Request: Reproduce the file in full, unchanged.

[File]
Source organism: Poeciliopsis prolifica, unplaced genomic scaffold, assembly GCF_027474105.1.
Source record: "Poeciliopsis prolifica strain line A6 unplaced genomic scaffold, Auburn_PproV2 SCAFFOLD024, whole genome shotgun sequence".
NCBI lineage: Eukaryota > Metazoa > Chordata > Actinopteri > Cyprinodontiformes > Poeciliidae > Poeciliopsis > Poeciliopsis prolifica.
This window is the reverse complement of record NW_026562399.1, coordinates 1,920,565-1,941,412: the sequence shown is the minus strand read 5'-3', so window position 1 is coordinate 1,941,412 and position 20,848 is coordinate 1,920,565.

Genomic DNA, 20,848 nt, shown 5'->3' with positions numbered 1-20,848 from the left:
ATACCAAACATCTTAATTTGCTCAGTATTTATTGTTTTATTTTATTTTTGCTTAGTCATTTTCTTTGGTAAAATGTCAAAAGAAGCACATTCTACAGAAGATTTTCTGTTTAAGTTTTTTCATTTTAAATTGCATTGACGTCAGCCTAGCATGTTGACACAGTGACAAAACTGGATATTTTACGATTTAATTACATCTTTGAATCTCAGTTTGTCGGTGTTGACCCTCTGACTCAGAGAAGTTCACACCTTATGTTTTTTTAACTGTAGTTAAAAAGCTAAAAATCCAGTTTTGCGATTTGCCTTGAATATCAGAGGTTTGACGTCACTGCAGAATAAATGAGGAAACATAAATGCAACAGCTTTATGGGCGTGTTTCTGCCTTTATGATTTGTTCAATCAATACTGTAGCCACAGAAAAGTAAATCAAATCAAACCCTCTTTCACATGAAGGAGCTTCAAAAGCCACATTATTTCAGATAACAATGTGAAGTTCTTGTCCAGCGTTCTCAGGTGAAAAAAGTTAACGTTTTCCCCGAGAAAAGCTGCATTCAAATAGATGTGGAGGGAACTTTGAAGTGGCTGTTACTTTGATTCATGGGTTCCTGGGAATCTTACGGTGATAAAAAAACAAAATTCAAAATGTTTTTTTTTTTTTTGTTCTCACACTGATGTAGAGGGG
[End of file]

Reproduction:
Source organism: Poeciliopsis prolifica, unplaced genomic scaffold, assembly GCF_027474105.1.
Source record: "Poeciliopsis prolifica strain line A6 unplaced genomic scaffold, Auburn_PproV2 SCAFFOLD024, whole genome shotgun sequence".
NCBI lineage: Eukaryota > Metazoa > Chordata > Actinopteri > Cyprinodontiformes > Poeciliidae > Poeciliopsis > Poeciliopsis prolifica.
This window is the reverse complement of record NW_026562399.1, coordinates 1,920,565-1,941,412: the sequence shown is the minus strand read 5'-3', so window position 1 is coordinate 1,941,412 and position 20,848 is coordinate 1,920,565.

Genomic DNA, 20,848 nt, shown 5'->3' with positions numbered 1-20,848 from the left:
ATACCAAACATCTTAATTTGCTCAGTATTTATTGTTTTATTTTATTTTTGCTTAGTCATTTTCTTTGGTAAAATGTCAAAAGAAGCACATTCTACAGAAGATTTTCTGTTTAAGTTTTTTCATTTTAAATTGCATTGACGTCAGCCTAGCATGTTGACACAGTGACAAAACTGGATATTTTACGATTTAATTACATCTTTGAATCTCAGTTTGTCGGTGTTGACCCTCTGACTCAGAGAAGTTCACACCTTATGTTTTTTTAACTGTAGTTAAAAAGCTAAAAATCCAGTTTTGCGATTTGCCTTGAATATCAGAGGTTTGACGTCACTGCAGAATAAATGAGGAAACATAAATGCAACAGCTTTATGGGCGTGTTTCTGCCTTTATGATTTGTTCAATCAATACTGTAGCCACAGAAAAGTAAATCAAATCAAACCCTCTTTCACATGAAGGAGCTTCAAAAGCCACATTATTTCAGATAACAATGTGAAGTTCTTGTCCAGCGTTCTCAGGTGAAAAAAGTTAACGTTTTCCCCGAGAAAAGCTGCATTCAAATAGATGTGGAGGGAACTTTGAAGTGGCTGTTACTTTGATTCATGGGTTCCTGGGAATCTTACGGTGATAAAAAAACAAAATTCAAAATGTTTTTTTTTTTTTTGTTCTCACACTGATGTAGAGGGG